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Exercises for a Loose Knee Cap

by
author image Viator Verax
Viator Verax has been writing on issues related to health, disease, and policy since 2004. His work has been published in the United Nations series on the Millennium Development Goals. He also has interests in all things mechanical, especially do-it-yourself projects and growing wholesome foods using sustainable methods. He holds a B.S. and M.P.H. in healthcare policy from Columbia University.
Exercises for a Loose Knee Cap
Exercises for a Loose Knee Cap Photo Credit Jupiterimages/Photos.com/Getty Images

Loose kneecaps can result from multiple dislocations of the kneecap from contact sports, genetic predisposition or chronic injury to the knee because of body mechanics. Although loosened ligaments cannot be tightened using exercises, your muscles and the tendons that attach them to your bones can be strengthened to counteract the causes of your loosened kneecap.

Loose Ligaments

If you dislocate your knee multiple times, the ligaments that hold your kneecap in place will be stretched beyond their normal range with every dislocation. This means that at the cellular level, the collagenous fibers that comprise your ligament will be stretched out. Unfortunately, unlike muscle fibers, which can retract to their original length, ligament fibers tend to stay elongated once they are stretched. People with genetically loose ligaments are especially at risk of dislocating body parts, including their kneecaps. The best method of counteracting loose ligaments is to strengthen their surrounding muscles.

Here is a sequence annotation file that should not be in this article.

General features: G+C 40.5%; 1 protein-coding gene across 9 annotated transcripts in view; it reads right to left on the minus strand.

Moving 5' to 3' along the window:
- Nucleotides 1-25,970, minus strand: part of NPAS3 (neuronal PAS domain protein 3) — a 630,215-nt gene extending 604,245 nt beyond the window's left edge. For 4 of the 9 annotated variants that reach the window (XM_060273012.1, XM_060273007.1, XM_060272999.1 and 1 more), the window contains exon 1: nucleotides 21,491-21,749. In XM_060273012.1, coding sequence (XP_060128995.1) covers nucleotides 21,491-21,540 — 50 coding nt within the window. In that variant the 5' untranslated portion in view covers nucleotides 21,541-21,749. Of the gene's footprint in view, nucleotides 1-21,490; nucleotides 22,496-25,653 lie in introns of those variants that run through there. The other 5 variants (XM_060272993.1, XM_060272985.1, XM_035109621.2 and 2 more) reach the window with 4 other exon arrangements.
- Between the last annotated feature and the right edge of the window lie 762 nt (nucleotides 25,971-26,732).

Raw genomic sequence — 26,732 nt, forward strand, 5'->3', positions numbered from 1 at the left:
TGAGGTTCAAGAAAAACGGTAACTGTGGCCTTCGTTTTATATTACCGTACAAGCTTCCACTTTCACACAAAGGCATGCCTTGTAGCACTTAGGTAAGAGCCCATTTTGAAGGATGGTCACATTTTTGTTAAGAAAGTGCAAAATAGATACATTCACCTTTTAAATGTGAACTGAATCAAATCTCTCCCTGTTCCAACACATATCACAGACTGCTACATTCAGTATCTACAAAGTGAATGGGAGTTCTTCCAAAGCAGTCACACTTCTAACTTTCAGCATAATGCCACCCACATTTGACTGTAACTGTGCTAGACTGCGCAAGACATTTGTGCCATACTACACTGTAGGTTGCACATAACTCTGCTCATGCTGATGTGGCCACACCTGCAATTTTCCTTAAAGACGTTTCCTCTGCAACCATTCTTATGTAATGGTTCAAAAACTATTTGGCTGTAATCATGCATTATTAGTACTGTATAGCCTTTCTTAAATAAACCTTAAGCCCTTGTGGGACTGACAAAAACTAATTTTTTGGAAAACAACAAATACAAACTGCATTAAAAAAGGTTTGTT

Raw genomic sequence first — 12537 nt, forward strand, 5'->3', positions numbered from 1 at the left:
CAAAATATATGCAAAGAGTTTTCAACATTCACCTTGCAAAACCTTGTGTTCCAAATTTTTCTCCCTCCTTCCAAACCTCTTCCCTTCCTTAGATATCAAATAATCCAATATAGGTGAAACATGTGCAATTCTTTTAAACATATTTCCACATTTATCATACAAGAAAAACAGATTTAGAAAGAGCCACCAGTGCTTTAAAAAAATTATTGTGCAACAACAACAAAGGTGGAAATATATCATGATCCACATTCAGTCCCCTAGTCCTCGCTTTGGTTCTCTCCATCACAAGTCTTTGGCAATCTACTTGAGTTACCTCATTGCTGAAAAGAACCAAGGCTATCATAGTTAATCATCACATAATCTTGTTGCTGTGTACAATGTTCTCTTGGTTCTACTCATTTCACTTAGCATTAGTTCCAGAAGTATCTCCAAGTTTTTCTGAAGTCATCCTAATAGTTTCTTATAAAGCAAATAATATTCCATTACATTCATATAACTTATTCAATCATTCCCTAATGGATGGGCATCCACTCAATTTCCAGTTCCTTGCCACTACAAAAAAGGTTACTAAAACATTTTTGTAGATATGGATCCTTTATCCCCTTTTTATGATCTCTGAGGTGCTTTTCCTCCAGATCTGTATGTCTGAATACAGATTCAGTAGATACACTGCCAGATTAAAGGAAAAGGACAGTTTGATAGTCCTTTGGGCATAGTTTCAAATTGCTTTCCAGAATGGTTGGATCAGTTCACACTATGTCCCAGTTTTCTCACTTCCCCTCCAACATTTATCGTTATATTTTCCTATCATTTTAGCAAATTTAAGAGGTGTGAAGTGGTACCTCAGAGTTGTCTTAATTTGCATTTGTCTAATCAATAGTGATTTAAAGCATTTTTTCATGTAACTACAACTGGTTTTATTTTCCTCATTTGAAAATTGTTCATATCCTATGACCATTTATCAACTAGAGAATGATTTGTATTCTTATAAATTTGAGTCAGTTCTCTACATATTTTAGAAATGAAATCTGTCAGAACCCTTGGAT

Strengthening your Quadriceps Femoris Muscle

Your quads, which consist of four separate muscles, attach at or near your kneecaps by way of tendons. Your rectus femoris is the middle muscle on your thigh, with the vastus medialis on the inside and vastus lateralis on the outside of your thigh. The seated leg extension on a Nautilus or other universal machine with legs parallel to each other will strengthen this group of muscles. Sitting on the machine, extend your legs out and stop just short of a full leg extension. The slower you extend and retract your legs, the more fibers you will engage, and the more effective the exercise.

Strengthening your Sartorius Muscle

Your sartorius muscle starts near the front of your hip bone, also called the iliac spine, and crosses your leg to insert just below your kneecap on the inside of your lower leg. Lying flat on your side with your legs bent to about 45 degrees, slowly bring your knees toward the ceiling and back down to meet your other leg. This exercise will strengthen the sartorius and prevent movement of your kneecap toward the inside of your thighs.

Strengthening your Tensor Faciae Latae and Hamstrings

Even though your hamstrings are on the back of your leg, they can still play a role in stabilizing your knee and by extension, your kneecap. You can strengthen these muscles by doing shallow squats, which require no more than 40 degrees of bending, going up and down stairs, and hamstring curls on Nautilus and universal machines at your gym. Your tensor faciae latae is mostly a tendon on the outside of your leg that inserts near your kneecap, with its muscle high up at your hip level. This tendon can be particularly stiff in men. Standing or lying lateral leg raises will strengthen this muscle and help prevent movement of your kneecap to the outside of your leg.

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